###### Supplemental Videos

The main topics of this section are also presented in the following videos:

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The main topics of this section are also presented in the following videos:

In the previous section we discussed the result of multiplying the output of the function by a constant value. However, what happens when we multiply the *input* of the function? To explore this idea, we look at the graphs of

\begin{equation*}
f(x)=(x-1)^2 \text{, } ~f(2x)=(2x-1)^2\ \text{ ,and } ~f\left(\dfrac{1}{2}x\right)=\left(\dfrac{1}{2}x-1\right)^2
\end{equation*}

and discuss how they are related.

\(x\) | \(y=f(x)\) | \(y=f(2x)\) |

\(-1\) | \(4\) | \(8\) |

\(-.5\) | \(2.25\) | \(4\) |

\(0\) | \(1\) | \(1\) |

\(.5\) | \(.25\) | \(0\) |

\(1\) | \(0\) | \(1\) |

\(2\) | \(1\) | \(9\) |

As we can see above, compared to the graph of \(f(x)\text{,}\) the graph of \(f(2x) \) is *compressed* horizontally by a factor of \(2 \text{.}\) Effectively, if we are given a point \((x,y) \) on the graph of \(f(x) \) then \(\left(\dfrac{1}{2}x,y\right) \) is a point on the graph of \(f(2x)\text{.}\)

Looking at the table above we can verify this for a few points. For example, the point \((2,1)\) is on the graph of \(f(x)\text{.}\) Then

\begin{equation*}
\left(\dfrac{1}{2}(2),1\right)=(1,1)
\end{equation*}

is a point on the graph \(f(2x)\text{.}\)

\(x\) | \(y=f(x)\) | \(y=f\left(\dfrac{1}{2}x\right)\) |

\(-1\) | \(4\) | \(2.25\) |

\(0\) | \(1\) | \(1\) |

\(1\) | \(0\) | \(.25\) |

\(2\) | \(1\) | \(0\) |

\(4\) | \(9\) | \(1\) |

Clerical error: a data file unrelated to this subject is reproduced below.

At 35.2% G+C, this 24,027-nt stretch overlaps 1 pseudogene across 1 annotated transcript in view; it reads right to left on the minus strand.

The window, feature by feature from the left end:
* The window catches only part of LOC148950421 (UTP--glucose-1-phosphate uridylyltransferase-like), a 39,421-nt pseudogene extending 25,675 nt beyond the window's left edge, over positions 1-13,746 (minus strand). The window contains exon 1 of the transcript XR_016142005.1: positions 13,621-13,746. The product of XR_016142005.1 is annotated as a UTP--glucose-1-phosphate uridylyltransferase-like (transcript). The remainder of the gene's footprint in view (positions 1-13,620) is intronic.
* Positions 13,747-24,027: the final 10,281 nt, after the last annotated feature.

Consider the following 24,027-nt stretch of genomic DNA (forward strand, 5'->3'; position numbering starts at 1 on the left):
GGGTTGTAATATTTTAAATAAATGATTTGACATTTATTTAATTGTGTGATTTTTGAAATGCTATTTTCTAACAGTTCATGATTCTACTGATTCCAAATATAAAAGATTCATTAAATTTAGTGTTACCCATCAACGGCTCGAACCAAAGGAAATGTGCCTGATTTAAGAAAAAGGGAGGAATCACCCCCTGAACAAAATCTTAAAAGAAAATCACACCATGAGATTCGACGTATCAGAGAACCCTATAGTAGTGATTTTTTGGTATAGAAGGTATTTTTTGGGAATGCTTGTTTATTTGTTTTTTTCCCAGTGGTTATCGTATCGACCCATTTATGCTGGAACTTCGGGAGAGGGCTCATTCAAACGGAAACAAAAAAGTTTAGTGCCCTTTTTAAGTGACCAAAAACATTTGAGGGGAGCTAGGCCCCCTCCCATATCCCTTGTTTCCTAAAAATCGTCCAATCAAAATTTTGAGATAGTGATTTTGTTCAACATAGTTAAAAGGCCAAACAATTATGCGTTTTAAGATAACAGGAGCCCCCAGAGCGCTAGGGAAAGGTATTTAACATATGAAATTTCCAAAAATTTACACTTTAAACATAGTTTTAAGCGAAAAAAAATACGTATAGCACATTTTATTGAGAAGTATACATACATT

The graph of \(f\left(\dfrac{1}{2}x\right)\) is stretched horizontally by a factor of \(2 \) compared to the graph of \(f(x) \text{.}\) Further, if \((x,y) \) is a point on the graph of \(f(x)\text{,}\) then \((2x,y) \) is a point on the graph of \(f\left(\dfrac{1}{2}x\right)\text{.}\)

We can see this playing out in our example above. Notice that \((2,1) \) is a point on \(f(x)\text{,}\) and

\begin{equation*}
(2(2),1)=(4,1)
\end{equation*}

is a point on the graph of \(f\left(\dfrac{1}{2}x\right)\) as shown in the table and graph above. In general we have:

Compared with the graph of \(y = f (x)\text{,}\) the graph of \(y = f (a\cdot x)\text{,}\) where \(a \ne 0\text{,}\) is

- compressed horizontally by a factor of \(\abs{a}\) if \(\abs{a}\gt 1\text{,}\)
- stretched horizontally by a factor of \(\abs{\dfrac{1}{a}}\) if \(0\lt\abs{a}\lt 1\text{,}\) and
- reflected about the \(y\)-axis (and stretched or compressed) if \(a\lt 0\text{.}\)

As you may have notice by now through our examples, a horizontal stretch or compression will never change the \(y\) intercepts. This is a good way to tell if such a transformation has occurred.

The graph of \(f(x)\) is shown along with either a horizontal stretch of compression of \(f(x) \text{.}\) Decide if \(g(x) \) is a stretch or a compression, and give a formula for \(g(x)\) in terms of \(f(x)\text{.}\)

Solution

First, notice that the \(y\)-intercept stays fixed while the \(x\)-intercepts shift closer to the \(y\)-axis. This tells us that \(g(x)\) is a horizontal compression. The \(x \)-intercepts of \(f(x)\) are \(x=-1,1,2 \) while the \(x\)-intercepts of \(g(x)\) are \(x=-.5,.5,1\text{.}\)

So, the \(x\)-intercepts of \(g(x) \) can be achieved by taking the intercepts of \(f(x) \) and divide each by 2. This tells us that \(g(x)\) is a horizontal compression by a factor of \(2 \text{.}\) Hence, we may write

\begin{equation*}
g(x)=f(2x).
\end{equation*}